The VEGF family is known to comprise five growth factors and three tyrosine kinase receptors.19 Among them, VEGF-C is characterized as a lymphangiogenic growth factor which promotes proliferation of lymphatic endothelial cells and lymphatic vessels through an interaction with VEGFR-3 (Flt4) or VEGFR-2 (KDR).15 Excess expression of VEGF-C in tumor correlates with lymphatic metastasis and bad prognosis in several solid tumors including stomach and pancreatic cancer.20,21 Recently, it has been demonstrated that VEGF-C promotes cervical cancer metastasis through activating the RhoA/ROCK-2 pathway.22 Our results revealed that tumor samples exhibited higher levels of VEGF-C expression than that of remote lymph node at the early stage of cervical carcinoma-bearing model, indicating that VEGF-C produced by cancer cells stimulate the lymphangiogenesis. A recent study has reported that mature VEGF-C increases the permeability of lymphatic vessels as well as the migration and proliferation of endothelial cells.23 Given these findings, it is implied that VEGF-C produced by primary tumor induces dilation of lymphatic vessels through interaction with activating Flt4 on the lymphatic endothelial cells. Expression of VEGF-C/Flt-4 has been reported to correlate significantly with the different stages of cervical carcinogenesis and is considered as a specific biomarker of advanced cervical cancer clinically. Consistent with previous findings, we found that tumor growth was associated with increased levels of VEGF-C in VX2-bearing rabbits. However, further study is required to validate the relationship between tumor growth and stages of cancer in clinical aspect. VEGF-C levels in serum have been reported to be significantly elevated in cervical cancers, especially in advanced grades, compared with those in women with ovarian and endometrial cancers.24,25 In support to the findings, our data showed an elevated VEGF-C expression in peripheral WBCs, while RLN samples exhibited relatively low expression of VEGF-C. It is postulated that tumor cells initially intravasate into blood vessels through angiogenesis. In cervical cancer, VEGF-C expression has been demonstrated to associate with pelvic lymph node metastasis. However, VEGF-C mRNA expression status in RLN is not determined. Using the cervical carcinoma-bearing model, we showed that VEGF-C was overexpressed in RLNs in the late stage of the model. The results suggest that VEGF-C is involved in the lymph node enlargement in cervical cancer. Moreover, our data are in agreement with the previous study that elevation of VEGF-C expression is associated with tumor progression and lymphatic metastasis.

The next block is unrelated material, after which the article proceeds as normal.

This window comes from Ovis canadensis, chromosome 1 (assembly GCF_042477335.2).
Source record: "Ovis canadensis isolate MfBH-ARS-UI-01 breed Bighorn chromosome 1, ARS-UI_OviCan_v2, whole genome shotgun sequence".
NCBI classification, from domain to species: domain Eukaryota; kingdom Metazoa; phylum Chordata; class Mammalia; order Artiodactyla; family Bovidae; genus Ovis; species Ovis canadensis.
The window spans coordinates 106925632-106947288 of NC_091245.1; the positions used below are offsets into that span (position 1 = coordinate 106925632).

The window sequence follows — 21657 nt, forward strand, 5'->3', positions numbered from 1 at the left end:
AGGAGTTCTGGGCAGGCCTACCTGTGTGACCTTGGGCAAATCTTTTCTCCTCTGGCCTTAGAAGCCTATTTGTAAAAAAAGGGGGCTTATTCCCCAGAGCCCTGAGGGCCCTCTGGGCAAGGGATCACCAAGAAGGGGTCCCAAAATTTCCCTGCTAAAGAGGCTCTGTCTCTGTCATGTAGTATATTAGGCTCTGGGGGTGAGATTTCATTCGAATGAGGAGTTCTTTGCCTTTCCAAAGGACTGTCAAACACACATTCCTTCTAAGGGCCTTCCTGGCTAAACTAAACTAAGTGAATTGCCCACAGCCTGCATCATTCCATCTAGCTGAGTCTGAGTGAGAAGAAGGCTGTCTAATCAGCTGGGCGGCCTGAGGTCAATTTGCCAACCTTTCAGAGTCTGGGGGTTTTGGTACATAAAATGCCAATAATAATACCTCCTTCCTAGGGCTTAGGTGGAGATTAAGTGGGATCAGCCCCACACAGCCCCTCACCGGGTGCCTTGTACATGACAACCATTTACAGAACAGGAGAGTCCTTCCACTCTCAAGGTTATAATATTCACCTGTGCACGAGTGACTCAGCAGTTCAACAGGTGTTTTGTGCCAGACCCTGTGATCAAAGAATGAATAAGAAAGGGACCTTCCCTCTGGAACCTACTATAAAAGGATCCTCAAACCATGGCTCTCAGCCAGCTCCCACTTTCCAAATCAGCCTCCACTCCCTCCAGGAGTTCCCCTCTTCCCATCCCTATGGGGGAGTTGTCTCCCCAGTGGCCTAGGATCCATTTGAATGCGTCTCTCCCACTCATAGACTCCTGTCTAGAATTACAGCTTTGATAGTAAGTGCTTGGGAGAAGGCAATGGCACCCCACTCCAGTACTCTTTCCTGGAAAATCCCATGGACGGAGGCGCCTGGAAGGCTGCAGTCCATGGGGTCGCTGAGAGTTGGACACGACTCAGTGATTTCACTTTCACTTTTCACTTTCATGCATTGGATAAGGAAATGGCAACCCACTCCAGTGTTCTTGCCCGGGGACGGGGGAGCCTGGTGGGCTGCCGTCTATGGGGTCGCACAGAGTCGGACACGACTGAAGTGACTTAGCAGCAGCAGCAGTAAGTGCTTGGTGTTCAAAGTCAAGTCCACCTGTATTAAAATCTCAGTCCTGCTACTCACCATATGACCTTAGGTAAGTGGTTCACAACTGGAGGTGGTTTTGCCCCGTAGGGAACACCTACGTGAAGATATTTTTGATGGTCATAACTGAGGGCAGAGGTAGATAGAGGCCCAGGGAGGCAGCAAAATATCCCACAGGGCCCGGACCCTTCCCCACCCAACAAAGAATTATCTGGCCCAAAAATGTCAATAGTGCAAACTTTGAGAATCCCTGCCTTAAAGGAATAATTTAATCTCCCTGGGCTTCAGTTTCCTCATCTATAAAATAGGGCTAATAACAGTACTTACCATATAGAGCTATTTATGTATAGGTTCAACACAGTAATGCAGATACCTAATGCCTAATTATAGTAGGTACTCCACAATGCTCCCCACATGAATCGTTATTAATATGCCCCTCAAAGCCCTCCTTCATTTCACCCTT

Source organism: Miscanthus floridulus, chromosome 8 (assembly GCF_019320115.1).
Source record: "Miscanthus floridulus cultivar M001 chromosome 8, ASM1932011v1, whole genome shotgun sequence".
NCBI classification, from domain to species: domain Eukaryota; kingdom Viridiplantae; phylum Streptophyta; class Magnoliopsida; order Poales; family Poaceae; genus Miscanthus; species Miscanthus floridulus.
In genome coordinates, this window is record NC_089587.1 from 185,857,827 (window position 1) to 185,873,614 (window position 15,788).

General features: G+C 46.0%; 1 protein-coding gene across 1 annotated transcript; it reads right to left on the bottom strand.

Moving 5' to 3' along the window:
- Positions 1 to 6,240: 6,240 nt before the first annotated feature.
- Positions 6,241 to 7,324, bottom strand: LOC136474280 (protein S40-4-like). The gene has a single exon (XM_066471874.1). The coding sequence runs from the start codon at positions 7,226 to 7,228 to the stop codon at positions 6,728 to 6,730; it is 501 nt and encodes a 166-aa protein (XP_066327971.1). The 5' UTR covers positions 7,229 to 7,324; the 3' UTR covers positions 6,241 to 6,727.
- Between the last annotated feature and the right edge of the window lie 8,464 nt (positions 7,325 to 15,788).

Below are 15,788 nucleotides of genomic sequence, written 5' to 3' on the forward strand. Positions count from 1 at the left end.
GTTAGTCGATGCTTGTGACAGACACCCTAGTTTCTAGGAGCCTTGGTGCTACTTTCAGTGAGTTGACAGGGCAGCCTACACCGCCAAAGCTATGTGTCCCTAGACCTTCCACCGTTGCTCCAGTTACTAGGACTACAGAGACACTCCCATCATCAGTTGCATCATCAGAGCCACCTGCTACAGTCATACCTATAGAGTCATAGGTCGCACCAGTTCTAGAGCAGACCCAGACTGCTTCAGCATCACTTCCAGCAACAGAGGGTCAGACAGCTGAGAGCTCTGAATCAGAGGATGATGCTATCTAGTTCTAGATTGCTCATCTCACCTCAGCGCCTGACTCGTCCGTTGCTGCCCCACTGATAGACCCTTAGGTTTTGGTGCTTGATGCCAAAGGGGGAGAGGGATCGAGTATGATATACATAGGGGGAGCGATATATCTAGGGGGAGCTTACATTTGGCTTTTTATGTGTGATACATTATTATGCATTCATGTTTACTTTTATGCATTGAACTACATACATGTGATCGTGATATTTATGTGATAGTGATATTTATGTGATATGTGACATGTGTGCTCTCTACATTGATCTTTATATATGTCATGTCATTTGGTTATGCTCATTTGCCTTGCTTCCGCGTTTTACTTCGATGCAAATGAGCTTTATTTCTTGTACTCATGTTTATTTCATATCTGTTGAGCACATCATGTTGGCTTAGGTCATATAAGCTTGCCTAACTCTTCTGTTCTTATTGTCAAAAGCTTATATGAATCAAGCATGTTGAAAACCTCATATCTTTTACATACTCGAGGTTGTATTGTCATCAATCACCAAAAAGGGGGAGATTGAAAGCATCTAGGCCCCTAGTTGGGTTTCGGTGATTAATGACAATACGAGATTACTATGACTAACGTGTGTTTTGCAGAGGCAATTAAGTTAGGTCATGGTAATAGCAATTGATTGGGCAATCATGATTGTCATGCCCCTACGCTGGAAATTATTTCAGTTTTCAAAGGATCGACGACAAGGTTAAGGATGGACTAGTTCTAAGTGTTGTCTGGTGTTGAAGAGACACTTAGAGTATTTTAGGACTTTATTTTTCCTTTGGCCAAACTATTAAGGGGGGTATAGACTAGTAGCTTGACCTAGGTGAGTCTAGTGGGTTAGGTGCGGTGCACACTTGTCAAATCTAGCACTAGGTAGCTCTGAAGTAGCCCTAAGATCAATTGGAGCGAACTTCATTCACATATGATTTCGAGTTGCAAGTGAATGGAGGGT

DDP is one of the mostly used antitumor agents against a wide variety of solid tumors. It induces toxicity against tumor cells by interaction with DNA to form DNA adducts, leading to activating several signal transduction pathways, including those involving ATR, p53, p73, and MAPK, and culminate in apoptosis activation.26 DDP is generally accepted as the standard treatment for locally advanced cervical carcinoma. For patients with metastatic cancers, efficacy of DDP is limited. In the present study, we found that DDP treatment led to a failure in tumor regression. The findings are contrary to a previous study which suggests NaCl-added DDP suppositories as a useful local chemotherapy for endometrial carcinoma. The difference might be attributed to the different animal models used. Moreover, DDP treatment inhibits VEGF-C expression, but the changes in VEGF-C expression in different tissue samples following DDP treatment were statistically insignificant. It is postulated that DDP treatment induces cytotoxicity as a result of decreased mRNA expression whereas existing VEGF-C molecules remain functional in tissues. A further study with a large number of animal population is necessary to confirm the findings. The results are in line with recent studies in which survival of advanced cervical cancer was improved by co-treatment of DDP and a humanized anti-VEGF monoclonal antibody, bevacizumab.27 It is suggested that inhibition of VEGF-C production at a transcriptional level and/or interruption of VEGF-C/Flt-4 axis at a translational level has therapeutic potential for advanced cervical cancer. Further studies are required to elucidate the mechanism by which co-treatment of DDP and bevacizumab using the model established in this study.
A cervical carcinoma animal model with RLN metastasis was established. Using the model, we demonstrated VEGF-C overexpression in peripheral WBCs, cervical tumor mass, and metastatic RLNs. We could show that DDP reduces VEGF-C expression in metastatic cervical cancer per experimental setting. Our data also indicate that VEGF-C mRNA and protein level might serve as a new prognostic marker predicting lymphatic metastasis. Nevertheless, further clinical studies are necessarily required.
This study was funded by research grants from the Natural Science Foundation of Guangdong Province (no 10451008901006144).
The authors report no conflicts of interest in this work.